Law enforcement officials have operated in discriminatory and abusive ways against non-nationals, Human Rights Watch found. Raids to crack down on counterfeit goods have targeted foreign-run businesses. During the raids, police have shot rubber bullets into crowds of people, then ransacked and destroyed foreigners’ shops. In coordination with the Department of Home Affairs, the police have conducted abusive documentation raids in areas known to have many non-nationals.

Category of Victimization Total in 2019. [Source: Xenowatch]

Jan – Sept: J – S
Sept 2019 alone: S
Total number of incidents: T
Persons Killed: PK
Displacement: D
Physical assaults: PA
Shops looted: SL

Xenophobic violence incidents per province: January – September 2019 [Source: Xenowatch]

Gauteng: G
Western Cape: WC
KwaZulu Natal: KN
Limpopo: L
Eastern Cape: EC
Mpumalanga: M
North West: NW
Free State: FS
Northern: N
Total: T

The police have detained people arrested for allegedly lacking documentation in police station cells and deportation centers, in some cases denying them court hearings or not bringing them before a judge in the required time period. Officials have frequently claimed to have lost or misplaced the arrested people’s documents or other possession.

Internet xenophobia is on the rise

The pressures of Covid-19 were certain to re-up these never-dormant xenophobic sensibilities, but this time the rules are a little different. In this difficult situation, there has been an alarming escalation of an increasingly crude nativist and xenophobic discourse. Misconceptions appear to also be fuelled by social media awash with fake news as videos alongside alarming messages claiming the violence will intensify unless all foreigners leave are running rampant. Much of it is driven by elites who are trying to exclude migrants from positions at universities and in corporations. And it is not just happening in WhatsApp groups, Twitter or online.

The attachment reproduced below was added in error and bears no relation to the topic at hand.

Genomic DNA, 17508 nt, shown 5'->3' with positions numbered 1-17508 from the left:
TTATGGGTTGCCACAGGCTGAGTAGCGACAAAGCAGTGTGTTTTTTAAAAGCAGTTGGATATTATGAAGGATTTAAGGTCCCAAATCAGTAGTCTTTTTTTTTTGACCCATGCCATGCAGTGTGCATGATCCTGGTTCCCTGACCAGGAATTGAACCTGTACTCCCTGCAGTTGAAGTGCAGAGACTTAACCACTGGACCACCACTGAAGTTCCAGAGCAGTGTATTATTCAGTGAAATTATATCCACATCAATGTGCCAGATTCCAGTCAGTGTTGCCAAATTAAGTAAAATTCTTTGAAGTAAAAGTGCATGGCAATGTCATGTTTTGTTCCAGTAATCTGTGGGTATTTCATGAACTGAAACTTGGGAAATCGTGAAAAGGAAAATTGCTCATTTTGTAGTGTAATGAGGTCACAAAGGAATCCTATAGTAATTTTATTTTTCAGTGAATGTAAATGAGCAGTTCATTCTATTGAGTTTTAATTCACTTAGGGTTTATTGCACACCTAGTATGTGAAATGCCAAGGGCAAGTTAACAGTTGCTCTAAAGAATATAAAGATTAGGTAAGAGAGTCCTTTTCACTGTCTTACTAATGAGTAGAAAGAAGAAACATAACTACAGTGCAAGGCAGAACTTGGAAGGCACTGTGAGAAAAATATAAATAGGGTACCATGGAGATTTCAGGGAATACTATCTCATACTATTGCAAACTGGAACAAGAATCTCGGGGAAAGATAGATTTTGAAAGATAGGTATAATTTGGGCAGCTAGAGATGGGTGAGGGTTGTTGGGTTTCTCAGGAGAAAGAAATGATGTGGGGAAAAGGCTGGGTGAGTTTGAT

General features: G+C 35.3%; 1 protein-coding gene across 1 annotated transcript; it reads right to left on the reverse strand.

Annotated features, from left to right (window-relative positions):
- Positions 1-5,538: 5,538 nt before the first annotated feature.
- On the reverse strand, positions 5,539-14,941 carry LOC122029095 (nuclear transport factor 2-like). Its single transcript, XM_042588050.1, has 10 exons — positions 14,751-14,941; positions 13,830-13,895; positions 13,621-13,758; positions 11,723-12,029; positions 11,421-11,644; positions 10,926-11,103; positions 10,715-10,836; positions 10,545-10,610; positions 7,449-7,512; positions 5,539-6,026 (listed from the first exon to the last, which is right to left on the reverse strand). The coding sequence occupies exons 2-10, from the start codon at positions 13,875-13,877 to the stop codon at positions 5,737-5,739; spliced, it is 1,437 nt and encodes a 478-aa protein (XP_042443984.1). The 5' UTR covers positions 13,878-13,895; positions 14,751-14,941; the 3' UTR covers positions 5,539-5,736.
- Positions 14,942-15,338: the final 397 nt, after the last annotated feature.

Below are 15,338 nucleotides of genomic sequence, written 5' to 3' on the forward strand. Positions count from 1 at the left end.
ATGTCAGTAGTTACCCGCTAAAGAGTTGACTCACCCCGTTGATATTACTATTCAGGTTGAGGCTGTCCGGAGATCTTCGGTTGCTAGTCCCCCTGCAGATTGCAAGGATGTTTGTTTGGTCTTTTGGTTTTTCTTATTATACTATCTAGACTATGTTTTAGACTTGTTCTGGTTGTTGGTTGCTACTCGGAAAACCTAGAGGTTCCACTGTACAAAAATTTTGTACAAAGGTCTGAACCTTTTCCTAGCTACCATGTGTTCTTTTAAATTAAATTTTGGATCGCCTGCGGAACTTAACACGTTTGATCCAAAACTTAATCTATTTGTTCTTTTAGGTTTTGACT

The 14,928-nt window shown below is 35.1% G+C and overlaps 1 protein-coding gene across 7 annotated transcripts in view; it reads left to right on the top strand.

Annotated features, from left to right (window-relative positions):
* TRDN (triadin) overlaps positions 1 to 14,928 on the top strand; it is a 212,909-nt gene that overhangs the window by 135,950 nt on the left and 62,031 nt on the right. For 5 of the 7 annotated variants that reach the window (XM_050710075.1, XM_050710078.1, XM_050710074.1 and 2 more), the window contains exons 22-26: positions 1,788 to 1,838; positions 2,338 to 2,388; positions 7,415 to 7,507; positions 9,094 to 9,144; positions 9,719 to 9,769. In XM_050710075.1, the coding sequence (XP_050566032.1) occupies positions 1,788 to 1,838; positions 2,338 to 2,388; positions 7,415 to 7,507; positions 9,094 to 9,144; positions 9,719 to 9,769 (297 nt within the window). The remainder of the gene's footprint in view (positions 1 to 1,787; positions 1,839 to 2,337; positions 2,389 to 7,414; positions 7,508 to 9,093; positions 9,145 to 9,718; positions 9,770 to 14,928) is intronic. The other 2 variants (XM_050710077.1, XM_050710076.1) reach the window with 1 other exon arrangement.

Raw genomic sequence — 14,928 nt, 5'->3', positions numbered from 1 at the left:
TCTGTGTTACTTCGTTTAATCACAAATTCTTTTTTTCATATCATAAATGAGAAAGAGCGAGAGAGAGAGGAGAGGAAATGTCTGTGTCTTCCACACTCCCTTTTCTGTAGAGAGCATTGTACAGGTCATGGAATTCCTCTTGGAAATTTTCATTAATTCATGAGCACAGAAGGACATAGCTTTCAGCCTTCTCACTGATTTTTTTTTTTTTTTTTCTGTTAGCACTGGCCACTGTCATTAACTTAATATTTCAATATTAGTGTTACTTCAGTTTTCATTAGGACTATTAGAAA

A report indicates that about 80 Twitter accounts are managed to artificially grow significant organic conversations targeting foreigners living in South Africa. Further, the number of tweets and signal boosting through the inner circle of key accounts suggests that these accounts likely have significant financial support.

Judging by the tone of their activity, they may be seeking to capitalise on the social and political difficulties that South Africa is currently experiencing through triggering populist and ultranationalist sentiments. The report notes that while many of the posts put out by the network are clearly xenophobic content, the account holders are careful not to cross the line into hate speech or inciting violence, keeping them safe from prosecution and preventing them from violating Twitter’s terms of use.

This impunity for xenophobic crimes remains a key challenge that needs to be urgently addressed. The South African government should publicly set out specific, concrete steps it is going to take to provide accountability. It should make clear what steps it is taking to guarantee the safety of non-nationals living in South Africa, particularly migrants, refugees, and asylum seekers, and to protect their human rights and freedoms.